How do we operate in Culture 3.0?

In the National Lottery Heritage Fund project Digitally Democratising Archives, we led a cohort of ten organisations ranging from local community groups to established archives, exploring how to use digital technologies to enable community archiving. One of the participating groups, Cinema Nation in Liverpool, brought the idea of Culture 3.0 to our attention.

The brainchild of Europeana’s Pier Luigi Sacco, Culture 3.0 (to cut a long theory short) tracks how digital technologies and interconnectivity have empowered everyone with cheap, accessibile technology and networks to create, share and sell culture on their own terms – bypassing cultural organisations almost entirely.

A bugbear of mine is that cultural organisations are still often organised in 19th- and 20th-century power structures, and undervalue digital roles and skills. On the internet we cannot rely on our physical presence or prestige - the playing field is levelled. If we neglect important topics, others will fill that vacuum online. If we do not keep up with content trends, others will take advantage and do it instead. If we neglect to horizon-scan and prepare for the trends of the future, we will always be playing catch-up.

What we can do

I feel like this has all sounded a little pessimistic so far, and that’s unfair. There are organisations out there doing interesting and boundary-pushing things, but not everybody needs to be pushing those boundaries. Simply investing in the time, skills and equipment required to keep up with basic content trends is already a massive step forward, allowing our organisations to spread their creative wings instead of putting out fires and constantly promoting rather than also engaging.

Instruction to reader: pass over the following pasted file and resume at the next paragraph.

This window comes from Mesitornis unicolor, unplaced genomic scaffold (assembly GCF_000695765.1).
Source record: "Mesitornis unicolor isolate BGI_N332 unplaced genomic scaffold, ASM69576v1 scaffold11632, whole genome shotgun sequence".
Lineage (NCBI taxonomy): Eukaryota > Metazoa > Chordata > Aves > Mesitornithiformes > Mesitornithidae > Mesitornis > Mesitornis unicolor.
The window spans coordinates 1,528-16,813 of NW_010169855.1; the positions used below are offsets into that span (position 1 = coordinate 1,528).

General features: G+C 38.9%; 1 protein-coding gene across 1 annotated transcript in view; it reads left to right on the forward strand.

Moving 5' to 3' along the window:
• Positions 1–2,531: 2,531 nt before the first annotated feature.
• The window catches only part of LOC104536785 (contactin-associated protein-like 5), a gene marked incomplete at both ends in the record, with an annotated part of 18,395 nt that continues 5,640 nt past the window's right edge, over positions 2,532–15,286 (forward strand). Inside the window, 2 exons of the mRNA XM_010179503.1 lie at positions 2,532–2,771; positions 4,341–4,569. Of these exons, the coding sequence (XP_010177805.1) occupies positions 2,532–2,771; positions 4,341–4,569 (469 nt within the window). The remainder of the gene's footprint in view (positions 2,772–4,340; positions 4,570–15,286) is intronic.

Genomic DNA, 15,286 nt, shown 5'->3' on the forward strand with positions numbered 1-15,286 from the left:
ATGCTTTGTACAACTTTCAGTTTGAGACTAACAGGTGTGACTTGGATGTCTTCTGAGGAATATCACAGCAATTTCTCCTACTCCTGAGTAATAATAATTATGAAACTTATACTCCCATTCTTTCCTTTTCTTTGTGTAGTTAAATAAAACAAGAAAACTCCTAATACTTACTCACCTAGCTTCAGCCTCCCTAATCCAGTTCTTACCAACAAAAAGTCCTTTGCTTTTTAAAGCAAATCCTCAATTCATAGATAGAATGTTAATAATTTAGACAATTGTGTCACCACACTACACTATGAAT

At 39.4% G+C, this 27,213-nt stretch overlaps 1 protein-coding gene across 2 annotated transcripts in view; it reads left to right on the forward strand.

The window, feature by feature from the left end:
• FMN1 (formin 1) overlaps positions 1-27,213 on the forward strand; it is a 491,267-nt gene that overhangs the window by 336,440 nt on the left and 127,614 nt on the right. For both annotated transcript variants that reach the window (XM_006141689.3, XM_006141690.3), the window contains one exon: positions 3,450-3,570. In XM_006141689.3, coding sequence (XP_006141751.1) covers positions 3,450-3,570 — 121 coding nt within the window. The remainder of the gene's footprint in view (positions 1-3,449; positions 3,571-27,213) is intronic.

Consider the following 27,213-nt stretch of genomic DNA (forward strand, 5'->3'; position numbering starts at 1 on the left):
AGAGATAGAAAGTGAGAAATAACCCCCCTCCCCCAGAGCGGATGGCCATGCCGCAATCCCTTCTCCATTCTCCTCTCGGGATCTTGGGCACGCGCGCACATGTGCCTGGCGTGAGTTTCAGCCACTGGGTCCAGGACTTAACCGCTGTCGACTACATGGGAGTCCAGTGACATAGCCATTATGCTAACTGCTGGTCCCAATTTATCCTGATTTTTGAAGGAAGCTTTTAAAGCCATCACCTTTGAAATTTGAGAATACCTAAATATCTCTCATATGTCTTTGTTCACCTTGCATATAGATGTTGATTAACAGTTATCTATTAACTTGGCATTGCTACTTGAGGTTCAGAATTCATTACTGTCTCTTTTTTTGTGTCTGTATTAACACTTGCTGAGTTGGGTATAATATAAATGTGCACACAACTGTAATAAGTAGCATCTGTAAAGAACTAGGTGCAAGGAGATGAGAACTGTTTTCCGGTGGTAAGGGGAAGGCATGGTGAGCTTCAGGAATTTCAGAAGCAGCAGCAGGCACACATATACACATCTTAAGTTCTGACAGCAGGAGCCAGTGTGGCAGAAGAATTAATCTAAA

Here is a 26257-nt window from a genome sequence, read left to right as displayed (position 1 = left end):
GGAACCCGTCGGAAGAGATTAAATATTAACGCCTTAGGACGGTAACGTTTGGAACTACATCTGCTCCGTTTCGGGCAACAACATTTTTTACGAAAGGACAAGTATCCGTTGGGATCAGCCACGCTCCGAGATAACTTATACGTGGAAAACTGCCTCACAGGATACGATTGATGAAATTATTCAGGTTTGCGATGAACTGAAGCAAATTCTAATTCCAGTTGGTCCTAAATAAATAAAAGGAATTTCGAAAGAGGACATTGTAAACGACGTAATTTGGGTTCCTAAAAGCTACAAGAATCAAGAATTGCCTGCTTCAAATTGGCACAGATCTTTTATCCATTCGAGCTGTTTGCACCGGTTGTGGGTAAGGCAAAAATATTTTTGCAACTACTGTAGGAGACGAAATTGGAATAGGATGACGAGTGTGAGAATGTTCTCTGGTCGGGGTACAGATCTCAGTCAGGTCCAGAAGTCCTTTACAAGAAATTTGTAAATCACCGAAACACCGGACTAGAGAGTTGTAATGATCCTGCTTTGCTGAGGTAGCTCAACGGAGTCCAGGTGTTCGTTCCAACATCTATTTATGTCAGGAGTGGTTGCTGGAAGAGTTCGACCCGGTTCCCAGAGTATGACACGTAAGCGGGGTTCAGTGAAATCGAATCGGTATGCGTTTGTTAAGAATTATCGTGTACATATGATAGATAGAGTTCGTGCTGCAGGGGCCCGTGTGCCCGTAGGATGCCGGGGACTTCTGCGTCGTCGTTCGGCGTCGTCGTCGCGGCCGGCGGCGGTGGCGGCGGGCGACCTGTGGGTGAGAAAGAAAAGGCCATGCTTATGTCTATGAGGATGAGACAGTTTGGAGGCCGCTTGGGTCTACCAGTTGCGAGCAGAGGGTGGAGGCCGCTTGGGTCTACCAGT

For me, the solutions are a mix of:

  • Sandboxing. Digital and content innovation does not come from a rigid project plan, and we don’t give ourselves enough licence to play, experiment and share our power with creatives. Could you set aside 1-2 weeks of the year to get creative people together to tackle a problem or opportunity and experiment with something original?
  • Find our niche. We don’t have to do everything. Part of our purpose is to inspire and support creativity among our communities, and we have the assets: buildings, equipment, skills and sometimes budget. Our niche may not be to become TikTok stars, but we might share our assets to platform the creators of the future.
  • Be targeted. Being on Facebook, Twitter and Instagram reaches a broad audience. How can we be where our audiences and communities are? Might your niche actually be on Reddit, or a Discord Channel, or Tumblr?
  • Pivot to engagement. We too often jump to the ‘Convert’ section of the marketing funnel. What can we do to simply make people aware of and interested in arts and culture?
  • Digital transformation. This is a whole-organisation effort, and digital is already relevant to every role. That needs to be confronted head-on – no more piecemeal adaptation and patching over how digital is affecting how we do our jobs. It is not just the marketing and content person/team’s responsibility to plan for and produce content for online audiences.
  • Be adventurous. Which is a hard sell after the past few years. I just want to lie down. But we need to find the same spirit of experimentation and common purpose that sparked so much creative digital content in the early pandemic.